Sunday, 31 August 2014

Woodford Memorial Hall Annual Lecture: Monday 6 October 2014


The Trustees of the Woodford Memorial Hall have announced the title of their annual lecture 2014.

As part of the wider centenary of the outbreak of World War One, the lecture is entitled Trench Talk: the language of the First World War.

The First World War largely dictated the course of the twentieth century. Fought on three continents, the war saw 14 million killed and 34 million wounded and its impact shaped the world we live in today.

Though one of the enduring myths of the First World War is that the experience of the trenches was never discussed, the language of the trenches continues to live in the modern consciousness.

This lecture looks at how the experience of the First World War changed the English language, adding words that were both in slang and standard military use, and modifying the usage and connotations of existing words and phrases. Dozens of words entered or became familiar in the English language as a direct result of the soldiers’ experiences.

The melting pot of the combat zones, especially the Western Front, brought together in concentrated environments men from a wide range of social, cultural, occupational and geographical backgrounds. New technological and slang terms developed and spread, many of them still with us, some recognisable, others not. In this talk we will hear how the war was the catalyst for change in the words people used.

Illustrated with material from the authors’ own collections and photographs of the objects of the war, the lecture will examine how the words emerged into everyday language.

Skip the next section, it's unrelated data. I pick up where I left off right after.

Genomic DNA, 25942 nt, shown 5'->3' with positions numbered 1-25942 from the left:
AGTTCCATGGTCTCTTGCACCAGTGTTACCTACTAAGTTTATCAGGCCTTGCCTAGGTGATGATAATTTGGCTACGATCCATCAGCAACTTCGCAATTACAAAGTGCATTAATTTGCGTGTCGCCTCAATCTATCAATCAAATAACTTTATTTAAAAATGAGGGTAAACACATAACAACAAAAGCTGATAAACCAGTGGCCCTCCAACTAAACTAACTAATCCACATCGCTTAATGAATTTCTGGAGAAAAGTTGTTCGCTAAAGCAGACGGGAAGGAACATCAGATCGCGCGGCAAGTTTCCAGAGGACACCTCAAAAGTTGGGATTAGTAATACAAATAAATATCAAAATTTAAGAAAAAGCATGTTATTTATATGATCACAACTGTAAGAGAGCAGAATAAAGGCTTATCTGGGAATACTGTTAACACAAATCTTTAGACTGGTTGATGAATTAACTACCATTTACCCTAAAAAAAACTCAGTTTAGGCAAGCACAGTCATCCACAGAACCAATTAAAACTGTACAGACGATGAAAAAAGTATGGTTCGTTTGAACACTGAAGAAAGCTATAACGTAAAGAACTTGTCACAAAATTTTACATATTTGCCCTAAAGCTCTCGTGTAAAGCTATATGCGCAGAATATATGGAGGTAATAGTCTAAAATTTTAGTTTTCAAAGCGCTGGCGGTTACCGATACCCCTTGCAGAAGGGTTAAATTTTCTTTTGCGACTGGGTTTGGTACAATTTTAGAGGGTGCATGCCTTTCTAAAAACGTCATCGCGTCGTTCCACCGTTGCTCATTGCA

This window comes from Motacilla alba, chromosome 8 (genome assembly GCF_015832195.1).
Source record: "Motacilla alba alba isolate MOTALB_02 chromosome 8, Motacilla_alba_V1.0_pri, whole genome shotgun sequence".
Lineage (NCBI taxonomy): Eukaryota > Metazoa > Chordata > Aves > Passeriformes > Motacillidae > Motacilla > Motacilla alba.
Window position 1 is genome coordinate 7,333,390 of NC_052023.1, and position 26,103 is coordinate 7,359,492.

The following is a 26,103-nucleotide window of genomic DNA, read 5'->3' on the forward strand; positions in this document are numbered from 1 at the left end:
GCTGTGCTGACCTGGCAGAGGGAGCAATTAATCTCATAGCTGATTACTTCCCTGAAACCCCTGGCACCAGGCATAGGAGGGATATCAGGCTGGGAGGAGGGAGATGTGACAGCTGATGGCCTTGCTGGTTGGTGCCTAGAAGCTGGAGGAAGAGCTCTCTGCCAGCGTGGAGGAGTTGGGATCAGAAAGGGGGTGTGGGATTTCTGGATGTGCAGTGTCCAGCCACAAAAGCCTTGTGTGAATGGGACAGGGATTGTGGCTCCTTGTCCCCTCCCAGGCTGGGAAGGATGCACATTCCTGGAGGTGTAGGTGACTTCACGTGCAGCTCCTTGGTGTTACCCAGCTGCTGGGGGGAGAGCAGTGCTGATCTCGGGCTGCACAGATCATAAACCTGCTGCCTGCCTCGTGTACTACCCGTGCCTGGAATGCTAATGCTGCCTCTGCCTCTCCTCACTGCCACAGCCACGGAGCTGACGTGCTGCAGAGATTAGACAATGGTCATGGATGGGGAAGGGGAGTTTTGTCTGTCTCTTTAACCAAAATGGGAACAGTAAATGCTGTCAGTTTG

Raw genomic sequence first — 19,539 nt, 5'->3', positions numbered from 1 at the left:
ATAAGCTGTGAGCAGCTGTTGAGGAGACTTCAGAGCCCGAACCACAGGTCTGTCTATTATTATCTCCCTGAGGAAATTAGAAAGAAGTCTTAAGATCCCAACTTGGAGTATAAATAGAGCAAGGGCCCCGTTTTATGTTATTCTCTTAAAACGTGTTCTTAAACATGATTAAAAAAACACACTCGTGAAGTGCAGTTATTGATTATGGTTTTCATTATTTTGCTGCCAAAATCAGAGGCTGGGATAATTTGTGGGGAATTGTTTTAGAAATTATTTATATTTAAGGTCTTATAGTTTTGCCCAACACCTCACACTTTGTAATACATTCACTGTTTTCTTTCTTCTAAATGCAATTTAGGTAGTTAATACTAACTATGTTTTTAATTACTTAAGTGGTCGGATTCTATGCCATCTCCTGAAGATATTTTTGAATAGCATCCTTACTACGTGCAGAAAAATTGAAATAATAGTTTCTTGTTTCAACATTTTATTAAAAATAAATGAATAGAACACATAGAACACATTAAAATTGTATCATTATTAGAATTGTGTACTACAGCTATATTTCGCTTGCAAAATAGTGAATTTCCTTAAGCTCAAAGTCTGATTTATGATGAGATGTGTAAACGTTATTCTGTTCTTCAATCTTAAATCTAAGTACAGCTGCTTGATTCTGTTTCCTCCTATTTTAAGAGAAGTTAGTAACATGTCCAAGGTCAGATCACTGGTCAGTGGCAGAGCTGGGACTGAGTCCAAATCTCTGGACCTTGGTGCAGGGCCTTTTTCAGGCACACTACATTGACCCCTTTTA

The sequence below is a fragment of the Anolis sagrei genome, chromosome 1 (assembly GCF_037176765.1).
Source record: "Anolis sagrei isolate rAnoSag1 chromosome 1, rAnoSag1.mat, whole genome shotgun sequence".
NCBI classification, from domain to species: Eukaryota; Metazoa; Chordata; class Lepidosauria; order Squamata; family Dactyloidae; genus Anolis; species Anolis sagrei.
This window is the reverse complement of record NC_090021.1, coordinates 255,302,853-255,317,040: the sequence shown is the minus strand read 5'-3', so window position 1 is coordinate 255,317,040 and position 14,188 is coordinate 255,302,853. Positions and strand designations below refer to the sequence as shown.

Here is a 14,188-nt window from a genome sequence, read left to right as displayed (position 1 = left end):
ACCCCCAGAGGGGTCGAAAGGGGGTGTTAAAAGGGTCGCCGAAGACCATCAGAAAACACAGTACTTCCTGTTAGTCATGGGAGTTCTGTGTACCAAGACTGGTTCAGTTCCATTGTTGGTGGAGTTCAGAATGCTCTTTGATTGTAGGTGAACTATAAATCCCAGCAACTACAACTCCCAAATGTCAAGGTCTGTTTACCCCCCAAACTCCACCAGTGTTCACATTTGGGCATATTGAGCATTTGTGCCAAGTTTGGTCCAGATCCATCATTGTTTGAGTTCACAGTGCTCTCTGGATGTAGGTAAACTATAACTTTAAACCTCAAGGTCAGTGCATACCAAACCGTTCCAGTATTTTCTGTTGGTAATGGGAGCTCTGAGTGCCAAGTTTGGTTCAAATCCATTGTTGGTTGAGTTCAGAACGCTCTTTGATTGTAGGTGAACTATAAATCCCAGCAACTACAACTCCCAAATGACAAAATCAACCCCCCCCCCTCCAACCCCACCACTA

Peter Doyle is an author specialising in the British experience, and the material culture, of war. A member of the British Commission of Military History, and secretary of the Parliamentary All Party War Graves and Battlefield Heritage Group, he is the author of many works of military history and the material culture of warfare, most recently The First World War in 100 Objects and Remembering Tommy, both published by The History Press. A regular speaker at conferences and in invited lectures, he has given numerous specialist battlefield talks and battlefield tours. He is an occasional visiting lecturer at the US Military Academy, West Point.

Julian Walker works in education at the British Library. He is the author of a number of books on the English language and on social history. Having recently organised an international conference on Languages and the First World War, he is currently preparing a book on this subject, while researching the development of First World War slang. He is the co-author, with Peter Doyle, of Trench Talk; his most recent publication is The Final Touch, Cosmetics through the Ages, published by the British Library.

Full details of the 2014 lecture are:

Date Monday October 6 2014  Time 7.45pm  Location Woodford Memorial Hall (next to St Mary's church), High Road, South Woodford, E18
Tickets £7 (to include wine/light refreshments), in advance or on the door
More information Memorial Hall office, Monday-Friday 0900-1200,  020 8505 3352

Notes to Editors
  1. Woodford Memorial Hall is managed by an independent trust, but is closely linked to St Mary's church.
  2. A lecture is held annually on a topic of general interest to the local community.

Wednesday, 27 August 2014

War Memorials and War Graves in Harlow

An illustrated war memorial book, which has been produced as part of Harlow’s World War One centenary, has been produced by the Harlow Council in partnership with local residents and community groups.  It can now be read online at www.harlow.gov.uk/ww1

It is a fascinating record of all those soldiers with a connection to Harlow who gave their lives during the First World War. 

The work includes those named on the following War Memorials:
Great Parndon Memorial Cross
Netteswell & Burnt Mill Memorial Cross
Potter Street, Latton and surrounding district Memorial Cross
Old Harlow Memorial Cross

This is an ongoing project and will be updated with new photos and information as time goes on.

The Essex Society for Archaeology and History has obtained a hard copy of the 'first edition' for accession to its own Library at the University of Essex. 

In addition a war memorials and war graves map is being produced by the First World War project team to complement the book.

Monday, 25 August 2014

Great War: The Peoples' Story